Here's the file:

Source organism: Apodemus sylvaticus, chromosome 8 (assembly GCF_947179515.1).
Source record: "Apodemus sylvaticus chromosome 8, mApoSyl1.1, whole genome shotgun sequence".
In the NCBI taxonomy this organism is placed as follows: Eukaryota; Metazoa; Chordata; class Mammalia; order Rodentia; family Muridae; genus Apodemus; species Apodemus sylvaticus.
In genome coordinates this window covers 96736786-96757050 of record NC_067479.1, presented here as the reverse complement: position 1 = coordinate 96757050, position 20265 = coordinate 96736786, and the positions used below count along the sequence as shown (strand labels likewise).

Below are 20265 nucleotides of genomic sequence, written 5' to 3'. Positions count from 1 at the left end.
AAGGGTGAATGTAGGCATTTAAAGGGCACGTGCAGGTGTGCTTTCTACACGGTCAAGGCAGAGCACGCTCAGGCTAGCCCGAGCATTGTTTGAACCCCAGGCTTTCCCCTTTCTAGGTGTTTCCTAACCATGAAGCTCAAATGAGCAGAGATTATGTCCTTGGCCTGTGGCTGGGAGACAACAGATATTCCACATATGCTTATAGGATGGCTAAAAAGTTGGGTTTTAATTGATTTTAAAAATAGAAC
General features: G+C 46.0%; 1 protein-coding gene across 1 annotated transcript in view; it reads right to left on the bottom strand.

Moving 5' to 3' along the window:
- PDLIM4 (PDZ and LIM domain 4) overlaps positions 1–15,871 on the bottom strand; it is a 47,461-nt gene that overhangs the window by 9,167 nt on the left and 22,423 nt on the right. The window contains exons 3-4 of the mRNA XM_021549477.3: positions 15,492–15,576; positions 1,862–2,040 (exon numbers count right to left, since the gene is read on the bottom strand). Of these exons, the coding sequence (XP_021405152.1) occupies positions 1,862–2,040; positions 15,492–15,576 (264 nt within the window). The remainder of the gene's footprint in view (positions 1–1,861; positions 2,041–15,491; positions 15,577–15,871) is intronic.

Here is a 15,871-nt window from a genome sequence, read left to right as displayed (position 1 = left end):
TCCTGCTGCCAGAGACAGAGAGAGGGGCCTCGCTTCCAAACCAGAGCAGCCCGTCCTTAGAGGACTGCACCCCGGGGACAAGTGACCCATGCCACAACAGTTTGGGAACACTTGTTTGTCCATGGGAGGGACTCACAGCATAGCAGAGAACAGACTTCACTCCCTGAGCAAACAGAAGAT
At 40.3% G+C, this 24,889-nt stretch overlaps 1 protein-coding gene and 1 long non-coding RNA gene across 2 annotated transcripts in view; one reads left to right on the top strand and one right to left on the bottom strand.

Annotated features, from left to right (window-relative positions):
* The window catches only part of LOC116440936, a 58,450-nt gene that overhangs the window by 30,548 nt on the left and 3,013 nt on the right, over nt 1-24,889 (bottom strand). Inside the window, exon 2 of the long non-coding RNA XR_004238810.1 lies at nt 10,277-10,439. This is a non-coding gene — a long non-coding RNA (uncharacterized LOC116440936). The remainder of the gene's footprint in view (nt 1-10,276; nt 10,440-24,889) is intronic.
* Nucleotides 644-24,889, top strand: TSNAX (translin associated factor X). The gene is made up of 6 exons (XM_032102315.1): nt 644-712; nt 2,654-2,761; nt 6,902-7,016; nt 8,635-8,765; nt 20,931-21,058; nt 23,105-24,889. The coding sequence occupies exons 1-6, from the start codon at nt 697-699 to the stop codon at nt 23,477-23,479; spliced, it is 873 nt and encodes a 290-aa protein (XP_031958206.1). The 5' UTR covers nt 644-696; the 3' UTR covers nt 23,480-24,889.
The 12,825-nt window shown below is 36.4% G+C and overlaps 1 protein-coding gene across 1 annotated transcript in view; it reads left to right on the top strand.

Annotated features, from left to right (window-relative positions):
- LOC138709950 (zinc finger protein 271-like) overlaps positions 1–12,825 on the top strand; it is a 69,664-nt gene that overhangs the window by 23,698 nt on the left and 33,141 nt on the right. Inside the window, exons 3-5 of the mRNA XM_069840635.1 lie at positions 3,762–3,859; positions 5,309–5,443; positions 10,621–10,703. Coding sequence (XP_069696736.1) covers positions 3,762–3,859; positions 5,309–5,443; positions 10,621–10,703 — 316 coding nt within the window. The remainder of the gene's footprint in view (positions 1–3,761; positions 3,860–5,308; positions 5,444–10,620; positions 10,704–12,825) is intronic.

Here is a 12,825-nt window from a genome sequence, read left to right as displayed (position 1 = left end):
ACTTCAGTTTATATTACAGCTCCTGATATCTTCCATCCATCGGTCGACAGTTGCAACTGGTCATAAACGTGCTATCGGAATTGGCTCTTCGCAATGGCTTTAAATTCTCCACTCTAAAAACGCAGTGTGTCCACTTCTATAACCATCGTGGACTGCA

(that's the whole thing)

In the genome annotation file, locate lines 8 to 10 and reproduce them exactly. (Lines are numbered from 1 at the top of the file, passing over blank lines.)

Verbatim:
Moving 5' to 3' along the window:
- PDLIM4 (PDZ and LIM domain 4) overlaps positions 1–15,871 on the bottom strand; it is a 47,461-nt gene that overhangs the window by 9,167 nt on the left and 22,423 nt on the right. The window contains exons 3-4 of the mRNA XM_021549477.3: positions 15,492–15,576; positions 1,862–2,040 (exon numbers count right to left, since the gene is read on the bottom strand). Of these exons, the coding sequence (XP_021405152.1) occupies positions 1,862–2,040; positions 15,492–15,576 (264 nt within the window). The remainder of the gene's footprint in view (positions 1–1,861; positions 2,041–15,491; positions 15,577–15,871) is intronic.

Here is a 15,871-nt window from a genome sequence, read left to right as displayed (position 1 = left end):